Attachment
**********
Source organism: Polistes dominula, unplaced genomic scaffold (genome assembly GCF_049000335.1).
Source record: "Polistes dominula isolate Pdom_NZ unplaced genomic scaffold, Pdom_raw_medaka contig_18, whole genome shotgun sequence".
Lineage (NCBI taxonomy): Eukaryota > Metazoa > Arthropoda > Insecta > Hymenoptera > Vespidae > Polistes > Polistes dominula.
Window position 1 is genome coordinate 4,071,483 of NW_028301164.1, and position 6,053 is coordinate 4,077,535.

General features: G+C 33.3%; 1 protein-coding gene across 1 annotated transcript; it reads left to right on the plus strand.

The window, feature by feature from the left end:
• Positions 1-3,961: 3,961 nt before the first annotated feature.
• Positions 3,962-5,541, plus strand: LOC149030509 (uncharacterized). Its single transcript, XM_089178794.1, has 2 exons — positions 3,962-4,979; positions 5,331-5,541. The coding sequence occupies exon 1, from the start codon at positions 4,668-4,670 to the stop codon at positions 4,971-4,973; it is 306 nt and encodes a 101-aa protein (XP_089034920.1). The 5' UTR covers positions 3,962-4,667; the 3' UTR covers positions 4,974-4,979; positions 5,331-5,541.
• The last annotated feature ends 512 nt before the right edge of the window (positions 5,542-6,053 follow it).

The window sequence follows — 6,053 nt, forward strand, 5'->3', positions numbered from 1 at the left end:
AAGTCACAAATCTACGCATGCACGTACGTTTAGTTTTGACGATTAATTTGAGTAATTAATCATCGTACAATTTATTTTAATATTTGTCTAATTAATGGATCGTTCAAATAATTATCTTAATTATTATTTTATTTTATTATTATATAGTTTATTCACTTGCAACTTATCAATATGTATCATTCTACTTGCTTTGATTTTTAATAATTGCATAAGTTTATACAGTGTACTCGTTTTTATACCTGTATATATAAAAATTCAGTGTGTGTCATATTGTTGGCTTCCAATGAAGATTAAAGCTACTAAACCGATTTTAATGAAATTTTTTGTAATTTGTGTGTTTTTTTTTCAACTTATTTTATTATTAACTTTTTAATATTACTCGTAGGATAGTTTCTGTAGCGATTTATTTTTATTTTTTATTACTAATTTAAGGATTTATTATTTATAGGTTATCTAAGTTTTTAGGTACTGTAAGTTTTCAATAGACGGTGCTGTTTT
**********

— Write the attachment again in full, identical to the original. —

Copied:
Source organism: Polistes dominula, unplaced genomic scaffold (genome assembly GCF_049000335.1).
Source record: "Polistes dominula isolate Pdom_NZ unplaced genomic scaffold, Pdom_raw_medaka contig_18, whole genome shotgun sequence".
Lineage (NCBI taxonomy): Eukaryota > Metazoa > Arthropoda > Insecta > Hymenoptera > Vespidae > Polistes > Polistes dominula.
Window position 1 is genome coordinate 4,071,483 of NW_028301164.1, and position 6,053 is coordinate 4,077,535.

General features: G+C 33.3%; 1 protein-coding gene across 1 annotated transcript; it reads left to right on the plus strand.

The window, feature by feature from the left end:
• Positions 1-3,961: 3,961 nt before the first annotated feature.
• Positions 3,962-5,541, plus strand: LOC149030509 (uncharacterized). Its single transcript, XM_089178794.1, has 2 exons — positions 3,962-4,979; positions 5,331-5,541. The coding sequence occupies exon 1, from the start codon at positions 4,668-4,670 to the stop codon at positions 4,971-4,973; it is 306 nt and encodes a 101-aa protein (XP_089034920.1). The 5' UTR covers positions 3,962-4,667; the 3' UTR covers positions 4,974-4,979; positions 5,331-5,541.
• The last annotated feature ends 512 nt before the right edge of the window (positions 5,542-6,053 follow it).

The window sequence follows — 6,053 nt, forward strand, 5'->3', positions numbered from 1 at the left end:
AAGTCACAAATCTACGCATGCACGTACGTTTAGTTTTGACGATTAATTTGAGTAATTAATCATCGTACAATTTATTTTAATATTTGTCTAATTAATGGATCGTTCAAATAATTATCTTAATTATTATTTTATTTTATTATTATATAGTTTATTCACTTGCAACTTATCAATATGTATCATTCTACTTGCTTTGATTTTTAATAATTGCATAAGTTTATACAGTGTACTCGTTTTTATACCTGTATATATAAAAATTCAGTGTGTGTCATATTGTTGGCTTCCAATGAAGATTAAAGCTACTAAACCGATTTTAATGAAATTTTTTGTAATTTGTGTGTTTTTTTTTCAACTTATTTTATTATTAACTTTTTAATATTACTCGTAGGATAGTTTCTGTAGCGATTTATTTTTATTTTTTATTACTAATTTAAGGATTTATTATTTATAGGTTATCTAAGTTTTTAGGTACTGTAAGTTTTCAATAGACGGTGCTGTTTT